When you are making a movie that looks like this that’s so jam packed with “wow” moments and explosions and fighting, we were kind of blown away by the attention to detail on the White House. What goes into making the decision to actually bother?
Well, I think we film people have a certain pride, and one is research. We research everything really, really well. For example, it’s not my first movie in the White House and in these other movies it’s like “Whatever the room is, it needs to look like the White House and the Oval Office needs to be oval.”…This time we said “Let’s really rebuild it exactly like it looks.” And we did tours, public tours, (looking around and thinking) like, “we could blow up this. We could blow up that.” I was actually once privately in the White House like invited by (Bill) Clinton to screen Independence Day. So I know how the private residence looks. I didn’t snap a picture, but I have a photographic memory. And then I could take a guided tour in the West Wing. We could only get that through like somebody who works in the White House, so we found that person. And so a lot of research goes in and then you recreate it as good as you can, and it was very expensive. The only thing we changed a lot of times is they have a lot of carpets and we wanted to have shiny floors, obviously that looks better. That’s really it.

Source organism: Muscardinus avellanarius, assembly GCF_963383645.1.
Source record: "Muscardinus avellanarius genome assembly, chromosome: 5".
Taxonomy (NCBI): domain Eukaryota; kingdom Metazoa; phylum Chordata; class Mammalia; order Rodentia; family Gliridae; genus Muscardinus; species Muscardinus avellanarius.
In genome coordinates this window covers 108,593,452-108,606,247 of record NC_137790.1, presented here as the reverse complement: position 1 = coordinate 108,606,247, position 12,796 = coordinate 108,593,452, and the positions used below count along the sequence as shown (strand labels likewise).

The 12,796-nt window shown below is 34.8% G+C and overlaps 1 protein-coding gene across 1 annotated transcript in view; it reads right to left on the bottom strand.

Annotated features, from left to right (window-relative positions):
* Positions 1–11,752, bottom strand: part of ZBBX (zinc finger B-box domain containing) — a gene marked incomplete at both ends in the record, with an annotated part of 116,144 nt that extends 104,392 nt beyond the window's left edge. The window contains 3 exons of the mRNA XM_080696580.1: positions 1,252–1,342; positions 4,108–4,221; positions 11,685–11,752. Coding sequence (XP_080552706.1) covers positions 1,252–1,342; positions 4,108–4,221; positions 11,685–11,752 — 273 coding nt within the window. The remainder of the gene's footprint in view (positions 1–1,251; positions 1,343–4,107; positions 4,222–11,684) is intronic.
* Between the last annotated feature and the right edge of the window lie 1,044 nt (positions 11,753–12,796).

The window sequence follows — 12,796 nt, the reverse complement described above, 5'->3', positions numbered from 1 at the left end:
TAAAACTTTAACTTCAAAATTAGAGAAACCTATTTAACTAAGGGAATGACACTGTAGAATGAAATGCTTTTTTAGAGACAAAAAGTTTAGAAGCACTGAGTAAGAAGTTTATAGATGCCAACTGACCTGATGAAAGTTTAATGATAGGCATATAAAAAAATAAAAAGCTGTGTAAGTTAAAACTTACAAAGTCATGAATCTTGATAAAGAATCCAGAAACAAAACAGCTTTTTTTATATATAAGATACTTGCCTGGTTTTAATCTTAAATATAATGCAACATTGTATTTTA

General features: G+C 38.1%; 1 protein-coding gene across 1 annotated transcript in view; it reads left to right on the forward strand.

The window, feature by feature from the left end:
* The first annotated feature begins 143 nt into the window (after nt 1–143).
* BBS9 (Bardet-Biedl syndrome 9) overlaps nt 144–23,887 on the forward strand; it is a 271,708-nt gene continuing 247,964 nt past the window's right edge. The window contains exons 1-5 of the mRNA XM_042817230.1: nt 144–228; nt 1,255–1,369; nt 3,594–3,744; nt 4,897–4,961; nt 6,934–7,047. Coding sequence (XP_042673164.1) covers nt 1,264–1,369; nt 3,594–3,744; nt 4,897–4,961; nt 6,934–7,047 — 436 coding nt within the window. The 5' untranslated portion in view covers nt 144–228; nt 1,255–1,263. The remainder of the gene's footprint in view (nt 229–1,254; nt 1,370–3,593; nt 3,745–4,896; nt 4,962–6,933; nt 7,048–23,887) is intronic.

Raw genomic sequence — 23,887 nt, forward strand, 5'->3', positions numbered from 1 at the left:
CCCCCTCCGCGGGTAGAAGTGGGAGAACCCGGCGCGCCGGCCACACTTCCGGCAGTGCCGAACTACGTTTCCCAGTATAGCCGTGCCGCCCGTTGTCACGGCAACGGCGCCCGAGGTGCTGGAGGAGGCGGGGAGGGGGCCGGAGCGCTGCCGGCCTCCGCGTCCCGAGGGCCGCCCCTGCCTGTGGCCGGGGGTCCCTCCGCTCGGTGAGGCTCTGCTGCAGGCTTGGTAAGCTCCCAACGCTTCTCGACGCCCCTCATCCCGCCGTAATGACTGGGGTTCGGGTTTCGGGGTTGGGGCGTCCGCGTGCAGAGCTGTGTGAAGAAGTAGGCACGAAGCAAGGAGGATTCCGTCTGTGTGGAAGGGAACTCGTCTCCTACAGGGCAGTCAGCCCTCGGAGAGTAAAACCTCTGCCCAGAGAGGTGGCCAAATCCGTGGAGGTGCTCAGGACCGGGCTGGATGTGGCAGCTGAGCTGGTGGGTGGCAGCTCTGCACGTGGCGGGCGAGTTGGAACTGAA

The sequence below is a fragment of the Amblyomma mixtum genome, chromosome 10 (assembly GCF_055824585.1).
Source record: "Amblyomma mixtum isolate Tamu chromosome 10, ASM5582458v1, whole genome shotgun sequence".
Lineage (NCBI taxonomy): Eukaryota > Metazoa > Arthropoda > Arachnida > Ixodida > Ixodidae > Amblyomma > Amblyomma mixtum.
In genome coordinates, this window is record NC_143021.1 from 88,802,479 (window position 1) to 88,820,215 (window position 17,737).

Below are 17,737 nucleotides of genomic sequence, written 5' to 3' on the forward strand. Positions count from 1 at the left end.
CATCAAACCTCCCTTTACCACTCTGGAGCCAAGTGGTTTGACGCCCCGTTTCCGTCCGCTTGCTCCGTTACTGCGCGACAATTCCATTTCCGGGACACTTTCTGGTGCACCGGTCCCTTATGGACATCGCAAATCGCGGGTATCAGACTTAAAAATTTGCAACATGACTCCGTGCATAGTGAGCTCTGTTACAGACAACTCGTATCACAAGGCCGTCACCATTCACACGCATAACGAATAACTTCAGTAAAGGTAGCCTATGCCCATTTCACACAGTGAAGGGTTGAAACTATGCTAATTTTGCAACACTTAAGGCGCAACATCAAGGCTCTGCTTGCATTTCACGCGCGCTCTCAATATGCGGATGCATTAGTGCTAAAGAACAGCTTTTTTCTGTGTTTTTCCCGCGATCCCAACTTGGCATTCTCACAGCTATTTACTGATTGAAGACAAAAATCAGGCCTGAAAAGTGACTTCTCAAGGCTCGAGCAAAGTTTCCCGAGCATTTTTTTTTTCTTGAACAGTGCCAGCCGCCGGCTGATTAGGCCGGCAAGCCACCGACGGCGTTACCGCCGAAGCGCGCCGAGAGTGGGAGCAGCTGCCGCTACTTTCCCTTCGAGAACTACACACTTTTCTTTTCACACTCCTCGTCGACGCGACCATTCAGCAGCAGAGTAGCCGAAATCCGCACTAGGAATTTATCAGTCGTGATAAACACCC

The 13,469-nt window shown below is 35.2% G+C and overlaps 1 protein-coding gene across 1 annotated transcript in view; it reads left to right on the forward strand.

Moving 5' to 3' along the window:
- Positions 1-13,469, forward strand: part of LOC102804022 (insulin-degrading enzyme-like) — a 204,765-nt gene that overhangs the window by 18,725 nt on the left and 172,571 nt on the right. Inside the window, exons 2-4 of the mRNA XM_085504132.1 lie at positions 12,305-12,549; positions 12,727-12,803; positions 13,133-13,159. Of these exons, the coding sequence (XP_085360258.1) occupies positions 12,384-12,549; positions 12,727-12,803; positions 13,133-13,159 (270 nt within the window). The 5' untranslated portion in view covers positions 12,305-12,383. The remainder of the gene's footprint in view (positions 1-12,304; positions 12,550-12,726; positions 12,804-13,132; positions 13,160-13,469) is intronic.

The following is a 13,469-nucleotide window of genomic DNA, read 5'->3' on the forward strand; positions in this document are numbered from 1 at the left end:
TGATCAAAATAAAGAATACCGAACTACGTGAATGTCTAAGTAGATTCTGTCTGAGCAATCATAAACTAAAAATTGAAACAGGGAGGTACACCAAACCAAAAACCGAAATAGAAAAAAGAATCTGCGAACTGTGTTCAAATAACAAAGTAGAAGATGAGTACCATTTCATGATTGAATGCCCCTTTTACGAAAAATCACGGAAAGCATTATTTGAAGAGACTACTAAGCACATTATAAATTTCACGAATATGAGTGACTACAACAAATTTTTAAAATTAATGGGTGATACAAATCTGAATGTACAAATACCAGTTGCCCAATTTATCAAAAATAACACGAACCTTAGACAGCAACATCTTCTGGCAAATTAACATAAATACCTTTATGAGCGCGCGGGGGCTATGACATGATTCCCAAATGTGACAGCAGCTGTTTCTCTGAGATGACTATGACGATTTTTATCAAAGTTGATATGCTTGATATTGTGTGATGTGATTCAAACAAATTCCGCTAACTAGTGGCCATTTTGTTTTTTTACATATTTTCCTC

When you took that tour or when you got to go in there and look around, did you tell them “I’m getting ready to do something to the White House?”
Nobody cares. So many people (come and go in those tours).
I meant more of the private thing when you called someone.
Yeah, I think they knew what we were doing. I think they knew, though I’m not sure. I didn’t really tell that lady that much about the film, I just said, “Okay, here we are. Let’s go.”
The question you’re going to get asked several times in the coming months is how aware were you that “I’m the guy who famously on the Super Bowl and in Independence Day blew up the White House. Now I’m making a movie about the White House.” I mean how aware were you when you took the project that that was going to be the thing?